There's a saying among those who blame the condo decline on these types of lawsuits — and on the tenacious lawyers who file them on behalf of homeowners: "There are two types of condo projects: those that have been sued and those that will be sued."

"We have a very big target on our backs," says Dan Nickless, the Denver division president of Ryland Homes, which builds condos in most of its markets but not in Colorado.

But not everyone agrees — especially the lawyers for the homeowners, who believe there are politics at play. "They've come up with this bogus argument that they haven't built any condos since 2008 because of us," says attorney Scott Sullan, the undisputed king of construction-defect claims. The real reason why no one was building condos, he argues, was the recession. "The strategy now is to use that downturn and the fact that condos weren't built as an excuse to provide immunity to builders to build poor products and walk away from them."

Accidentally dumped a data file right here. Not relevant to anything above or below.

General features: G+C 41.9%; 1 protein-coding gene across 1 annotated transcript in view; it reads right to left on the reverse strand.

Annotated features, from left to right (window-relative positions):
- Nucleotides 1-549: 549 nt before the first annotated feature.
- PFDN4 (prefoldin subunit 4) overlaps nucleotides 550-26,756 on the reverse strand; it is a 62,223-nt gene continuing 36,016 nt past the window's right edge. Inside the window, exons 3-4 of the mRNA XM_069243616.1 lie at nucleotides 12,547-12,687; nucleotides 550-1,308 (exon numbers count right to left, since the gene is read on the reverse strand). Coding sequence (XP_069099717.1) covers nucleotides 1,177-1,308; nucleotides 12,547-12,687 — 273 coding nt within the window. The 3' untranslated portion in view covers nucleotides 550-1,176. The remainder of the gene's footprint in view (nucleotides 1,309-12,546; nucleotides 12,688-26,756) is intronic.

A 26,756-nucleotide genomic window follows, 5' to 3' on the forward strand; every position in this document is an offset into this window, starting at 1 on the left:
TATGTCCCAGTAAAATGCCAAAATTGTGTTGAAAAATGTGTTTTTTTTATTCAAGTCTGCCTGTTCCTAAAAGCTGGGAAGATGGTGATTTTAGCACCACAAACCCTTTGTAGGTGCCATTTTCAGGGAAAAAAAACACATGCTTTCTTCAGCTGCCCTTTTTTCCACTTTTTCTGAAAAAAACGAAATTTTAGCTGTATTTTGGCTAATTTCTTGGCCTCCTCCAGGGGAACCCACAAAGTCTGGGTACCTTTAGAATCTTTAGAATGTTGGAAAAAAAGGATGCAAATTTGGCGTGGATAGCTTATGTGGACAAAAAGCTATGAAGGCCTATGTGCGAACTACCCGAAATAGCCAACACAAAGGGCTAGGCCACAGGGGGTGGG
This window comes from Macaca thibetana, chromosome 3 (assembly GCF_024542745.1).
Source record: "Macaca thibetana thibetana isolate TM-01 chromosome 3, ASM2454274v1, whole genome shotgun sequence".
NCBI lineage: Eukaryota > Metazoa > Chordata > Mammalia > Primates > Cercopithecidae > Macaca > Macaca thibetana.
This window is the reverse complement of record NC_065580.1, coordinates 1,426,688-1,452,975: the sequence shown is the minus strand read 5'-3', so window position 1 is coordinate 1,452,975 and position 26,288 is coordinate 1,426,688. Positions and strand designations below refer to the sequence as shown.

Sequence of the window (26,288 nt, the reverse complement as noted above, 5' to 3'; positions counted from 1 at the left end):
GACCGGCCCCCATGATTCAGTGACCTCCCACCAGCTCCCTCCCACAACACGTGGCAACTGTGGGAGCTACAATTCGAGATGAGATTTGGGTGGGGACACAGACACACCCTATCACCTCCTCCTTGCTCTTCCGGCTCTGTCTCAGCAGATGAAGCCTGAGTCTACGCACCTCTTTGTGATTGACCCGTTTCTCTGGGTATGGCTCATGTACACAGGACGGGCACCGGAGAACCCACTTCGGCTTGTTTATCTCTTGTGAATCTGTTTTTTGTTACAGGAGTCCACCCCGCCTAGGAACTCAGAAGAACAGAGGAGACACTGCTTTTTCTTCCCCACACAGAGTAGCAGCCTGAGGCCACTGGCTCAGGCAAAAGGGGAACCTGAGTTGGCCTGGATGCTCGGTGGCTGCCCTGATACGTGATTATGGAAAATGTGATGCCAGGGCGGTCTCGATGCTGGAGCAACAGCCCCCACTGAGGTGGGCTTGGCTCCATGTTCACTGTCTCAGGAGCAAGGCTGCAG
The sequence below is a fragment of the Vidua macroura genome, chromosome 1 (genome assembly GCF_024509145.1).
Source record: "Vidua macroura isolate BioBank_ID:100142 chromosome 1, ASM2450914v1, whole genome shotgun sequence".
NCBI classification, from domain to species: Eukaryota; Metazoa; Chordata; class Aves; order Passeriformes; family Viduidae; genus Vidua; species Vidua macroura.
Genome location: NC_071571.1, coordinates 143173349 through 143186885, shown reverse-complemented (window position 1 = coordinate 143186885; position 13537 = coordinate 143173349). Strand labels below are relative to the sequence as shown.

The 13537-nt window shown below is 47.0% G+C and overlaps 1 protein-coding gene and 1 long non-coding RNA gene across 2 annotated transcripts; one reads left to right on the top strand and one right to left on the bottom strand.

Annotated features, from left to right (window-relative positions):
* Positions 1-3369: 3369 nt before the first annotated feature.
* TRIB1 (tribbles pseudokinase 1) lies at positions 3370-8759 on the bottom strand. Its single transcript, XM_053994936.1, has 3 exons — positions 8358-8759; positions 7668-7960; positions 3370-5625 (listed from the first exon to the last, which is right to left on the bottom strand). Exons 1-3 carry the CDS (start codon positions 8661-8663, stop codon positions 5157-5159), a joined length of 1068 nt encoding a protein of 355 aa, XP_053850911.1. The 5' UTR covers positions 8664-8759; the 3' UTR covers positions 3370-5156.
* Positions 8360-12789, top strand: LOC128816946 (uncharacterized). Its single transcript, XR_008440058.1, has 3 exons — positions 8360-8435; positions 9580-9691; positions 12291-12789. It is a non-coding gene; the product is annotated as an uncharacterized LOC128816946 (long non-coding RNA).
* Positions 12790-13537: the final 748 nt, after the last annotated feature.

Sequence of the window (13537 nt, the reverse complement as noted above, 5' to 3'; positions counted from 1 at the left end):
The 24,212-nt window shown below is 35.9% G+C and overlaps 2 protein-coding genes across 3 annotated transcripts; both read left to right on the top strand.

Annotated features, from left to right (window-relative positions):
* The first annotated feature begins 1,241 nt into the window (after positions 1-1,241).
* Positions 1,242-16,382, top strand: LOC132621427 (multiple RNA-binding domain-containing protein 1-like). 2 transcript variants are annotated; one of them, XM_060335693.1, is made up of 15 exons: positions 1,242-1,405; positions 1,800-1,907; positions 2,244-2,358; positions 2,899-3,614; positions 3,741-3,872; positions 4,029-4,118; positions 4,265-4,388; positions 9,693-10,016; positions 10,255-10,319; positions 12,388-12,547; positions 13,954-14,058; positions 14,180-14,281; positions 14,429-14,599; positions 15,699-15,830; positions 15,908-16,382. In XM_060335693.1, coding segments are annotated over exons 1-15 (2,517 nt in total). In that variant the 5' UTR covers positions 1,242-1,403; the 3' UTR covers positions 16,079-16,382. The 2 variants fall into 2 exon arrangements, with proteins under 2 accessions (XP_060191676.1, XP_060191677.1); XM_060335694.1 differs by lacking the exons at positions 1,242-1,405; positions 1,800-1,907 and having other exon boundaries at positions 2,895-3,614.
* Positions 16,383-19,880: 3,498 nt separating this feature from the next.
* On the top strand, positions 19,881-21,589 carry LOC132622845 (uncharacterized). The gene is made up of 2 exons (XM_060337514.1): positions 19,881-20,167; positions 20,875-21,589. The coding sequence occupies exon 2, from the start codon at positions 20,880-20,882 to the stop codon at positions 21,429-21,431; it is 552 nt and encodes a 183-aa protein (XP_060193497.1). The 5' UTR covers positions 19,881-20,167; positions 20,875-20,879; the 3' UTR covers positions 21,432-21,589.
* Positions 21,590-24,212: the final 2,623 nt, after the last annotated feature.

A state bill introduced during this past legislative session that would have provided some legal protections to developers wanting to build condos near light-rail stations was killed by lawmakers after homeowners showed up and offered testimony about their leaking windows, sloping floors and freezing bedrooms. A massive lawsuit, while no fun for anyone involved, is often the only way to force builders to pay for necessary repairs, the homeowners said.

The builders, developers, mayors and economic-development officials behind the failed bill haven't given up, however. They've commissioned a $40,000 study and have been meeting to discuss ways to tackle the issue anew when next year's legislative session starts in January. It's a complicated proposition, especially since the two sides disagree on most everything.

"It's no secret that woven through this entire topic is conflict and litigation and lawyers and money," Senator Mark Scheffel, the sponsor of last year's bill, said during the debate.

What's harder to figure out is who the villains are.

***********

There are plenty of horror stories on both sides. Take what happened at The Point, a mixed-use urban-renewal project completed in 2003 in the historically African-American neighborhood of Five Points. The Point consists of 35 affordable rental units and 33 condo units, all of which sit above retail space occupied by a coffee shop, Coffee at The Point, and the Crossroads Theater.